Index Funds: The Vanguard S&P 500

Consistently picking great companies to invest in can take a lot of time and research. By investing money in an index fund, you can instantly gain access to a diversified portfolio. 

In my twenty plus years of investing, I’ve owned hundreds of stocks. I’ve had incredible winners, disastrous losers, and a whole lot of laggards that ended up going nowhere. Most serious investors will tell you a similar story – we never get it right all of the time.

But what made me a successful investor is the fact that the winners I’ve had have more than made up for the losers. As George Soros once said, “It’s not whether you’re right or wrong that matters, but how much money you make when you’re right and how much you lose when you’re wrong.”

So why have I succeeded when many others have failed?

Luck is always a factor when it comes to investing, but luck in investing tends to lean towards those who do their research.

Unfortunately, the level of research required is exhaustive – and most people just don’t have the time or inclination to study annual reports, listen to earnings calls, or read interviews with CEOs. There are so many choices out there, and it can be hard to make the right one. That’s nothing to be ashamed of. It’s in no way a measure of intelligence or work ethic. It’s just human nature that most people would prefer to spend their time doing something else.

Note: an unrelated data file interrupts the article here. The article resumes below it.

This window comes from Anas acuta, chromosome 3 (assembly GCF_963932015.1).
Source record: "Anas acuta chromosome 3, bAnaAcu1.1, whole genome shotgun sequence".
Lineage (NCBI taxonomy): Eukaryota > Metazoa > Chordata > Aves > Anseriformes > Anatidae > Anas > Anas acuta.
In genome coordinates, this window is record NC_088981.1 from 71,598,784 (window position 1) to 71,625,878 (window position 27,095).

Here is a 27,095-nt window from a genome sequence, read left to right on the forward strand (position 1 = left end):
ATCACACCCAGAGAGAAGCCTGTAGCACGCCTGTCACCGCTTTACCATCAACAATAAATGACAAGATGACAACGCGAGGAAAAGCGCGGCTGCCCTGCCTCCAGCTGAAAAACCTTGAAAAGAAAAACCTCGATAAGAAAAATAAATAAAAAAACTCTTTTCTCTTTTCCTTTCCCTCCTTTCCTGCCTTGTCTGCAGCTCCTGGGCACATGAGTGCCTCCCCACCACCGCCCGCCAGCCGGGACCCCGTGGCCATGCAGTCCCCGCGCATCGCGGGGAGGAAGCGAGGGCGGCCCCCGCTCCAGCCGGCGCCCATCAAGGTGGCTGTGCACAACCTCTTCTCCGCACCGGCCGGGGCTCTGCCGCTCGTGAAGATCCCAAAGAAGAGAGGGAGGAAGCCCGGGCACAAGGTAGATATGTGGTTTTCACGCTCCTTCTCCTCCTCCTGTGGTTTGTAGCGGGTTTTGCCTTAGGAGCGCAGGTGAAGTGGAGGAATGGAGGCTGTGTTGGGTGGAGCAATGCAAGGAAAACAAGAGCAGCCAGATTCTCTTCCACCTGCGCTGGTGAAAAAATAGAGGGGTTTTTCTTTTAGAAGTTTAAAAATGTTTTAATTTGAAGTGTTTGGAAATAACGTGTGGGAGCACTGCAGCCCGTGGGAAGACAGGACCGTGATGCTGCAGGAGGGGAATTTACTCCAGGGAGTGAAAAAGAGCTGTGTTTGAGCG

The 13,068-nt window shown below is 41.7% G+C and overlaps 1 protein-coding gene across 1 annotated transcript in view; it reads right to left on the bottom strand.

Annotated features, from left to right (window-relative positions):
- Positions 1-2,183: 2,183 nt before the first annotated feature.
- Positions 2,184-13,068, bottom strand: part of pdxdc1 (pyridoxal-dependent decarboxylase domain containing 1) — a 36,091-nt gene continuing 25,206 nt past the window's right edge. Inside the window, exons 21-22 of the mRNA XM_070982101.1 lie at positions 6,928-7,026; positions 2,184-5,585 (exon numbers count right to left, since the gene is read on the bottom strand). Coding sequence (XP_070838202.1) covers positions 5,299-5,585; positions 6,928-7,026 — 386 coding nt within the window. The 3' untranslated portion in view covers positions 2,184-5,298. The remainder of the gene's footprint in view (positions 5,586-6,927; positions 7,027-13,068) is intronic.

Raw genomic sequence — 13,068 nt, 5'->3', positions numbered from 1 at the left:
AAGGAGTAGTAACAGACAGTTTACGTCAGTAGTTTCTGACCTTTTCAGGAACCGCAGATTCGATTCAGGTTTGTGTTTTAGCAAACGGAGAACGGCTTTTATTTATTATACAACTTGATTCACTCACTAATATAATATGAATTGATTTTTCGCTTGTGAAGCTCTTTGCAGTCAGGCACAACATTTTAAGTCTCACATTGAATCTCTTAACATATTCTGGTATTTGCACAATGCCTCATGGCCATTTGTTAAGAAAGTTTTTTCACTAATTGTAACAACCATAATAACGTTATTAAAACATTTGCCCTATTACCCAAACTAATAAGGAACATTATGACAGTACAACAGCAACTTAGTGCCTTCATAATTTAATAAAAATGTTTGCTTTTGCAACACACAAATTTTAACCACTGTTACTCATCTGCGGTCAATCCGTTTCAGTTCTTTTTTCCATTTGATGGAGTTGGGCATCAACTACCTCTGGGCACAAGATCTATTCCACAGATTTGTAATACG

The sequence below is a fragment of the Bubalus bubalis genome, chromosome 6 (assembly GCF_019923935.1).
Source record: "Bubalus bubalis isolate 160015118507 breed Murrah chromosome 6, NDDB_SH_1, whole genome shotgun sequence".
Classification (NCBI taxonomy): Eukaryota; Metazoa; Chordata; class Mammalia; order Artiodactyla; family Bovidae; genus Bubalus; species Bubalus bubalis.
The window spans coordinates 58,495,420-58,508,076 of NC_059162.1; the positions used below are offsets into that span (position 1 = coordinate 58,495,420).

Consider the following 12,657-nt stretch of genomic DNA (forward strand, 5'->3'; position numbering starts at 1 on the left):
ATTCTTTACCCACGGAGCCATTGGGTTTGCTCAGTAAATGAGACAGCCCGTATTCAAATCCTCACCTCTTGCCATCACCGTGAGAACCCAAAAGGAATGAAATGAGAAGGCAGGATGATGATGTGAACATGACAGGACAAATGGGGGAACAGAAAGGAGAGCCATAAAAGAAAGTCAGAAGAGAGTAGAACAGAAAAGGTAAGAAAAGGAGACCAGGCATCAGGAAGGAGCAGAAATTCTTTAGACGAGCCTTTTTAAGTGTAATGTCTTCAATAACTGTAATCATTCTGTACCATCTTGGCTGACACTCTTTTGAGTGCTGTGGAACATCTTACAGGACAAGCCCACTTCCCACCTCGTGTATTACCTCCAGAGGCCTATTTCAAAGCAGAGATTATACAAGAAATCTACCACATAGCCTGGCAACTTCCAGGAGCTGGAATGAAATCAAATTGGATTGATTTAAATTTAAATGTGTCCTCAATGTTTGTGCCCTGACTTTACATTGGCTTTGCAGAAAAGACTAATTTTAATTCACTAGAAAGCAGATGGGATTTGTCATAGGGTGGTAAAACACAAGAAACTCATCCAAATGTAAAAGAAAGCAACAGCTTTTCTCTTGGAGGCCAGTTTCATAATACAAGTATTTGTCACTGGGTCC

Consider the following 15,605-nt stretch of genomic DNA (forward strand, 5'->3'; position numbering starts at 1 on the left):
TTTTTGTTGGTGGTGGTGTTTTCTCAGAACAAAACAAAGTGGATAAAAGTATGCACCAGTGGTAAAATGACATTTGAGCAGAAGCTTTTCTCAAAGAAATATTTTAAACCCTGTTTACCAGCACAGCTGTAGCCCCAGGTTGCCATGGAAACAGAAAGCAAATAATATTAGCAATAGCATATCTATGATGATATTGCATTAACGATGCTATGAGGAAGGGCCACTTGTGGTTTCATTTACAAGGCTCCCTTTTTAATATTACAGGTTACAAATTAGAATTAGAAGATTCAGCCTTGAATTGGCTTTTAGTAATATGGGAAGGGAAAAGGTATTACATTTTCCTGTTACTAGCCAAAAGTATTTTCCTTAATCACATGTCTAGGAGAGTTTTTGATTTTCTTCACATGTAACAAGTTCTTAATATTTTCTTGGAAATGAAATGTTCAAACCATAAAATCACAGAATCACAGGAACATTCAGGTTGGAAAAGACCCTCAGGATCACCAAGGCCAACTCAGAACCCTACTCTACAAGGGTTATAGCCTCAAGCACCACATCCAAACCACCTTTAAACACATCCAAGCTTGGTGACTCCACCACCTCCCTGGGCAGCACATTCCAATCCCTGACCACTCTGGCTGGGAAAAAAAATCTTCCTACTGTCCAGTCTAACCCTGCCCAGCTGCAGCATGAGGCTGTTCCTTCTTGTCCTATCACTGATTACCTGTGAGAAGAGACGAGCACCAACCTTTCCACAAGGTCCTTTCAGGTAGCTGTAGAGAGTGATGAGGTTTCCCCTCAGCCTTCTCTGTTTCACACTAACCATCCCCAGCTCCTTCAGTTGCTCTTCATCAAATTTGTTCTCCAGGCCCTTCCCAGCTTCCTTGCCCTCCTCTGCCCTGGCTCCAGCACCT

That shouldn’t deter anyone from investing however. Everyone should have some money put away for the future, and investing is the best way to do this.

Thankfully, there are ways that investors can purchase a large diversified basket of stocks in one go rather than picking individual stocks. This is a low-risk way to invest without having to worry about the work that goes into individual stock picking.

Index Funds

Historically, the stock market (as measured by the S&P 500) has returned over 10% on average every year. You can invest in this through what’s called an index fund. And what’s most remarkable about index funds is that you can beat most professionally managed funds by doing this.

Warren Buffett famously said, “By periodically investing in an index fund, the know-nothing investor can actually outperform most investment professionals.”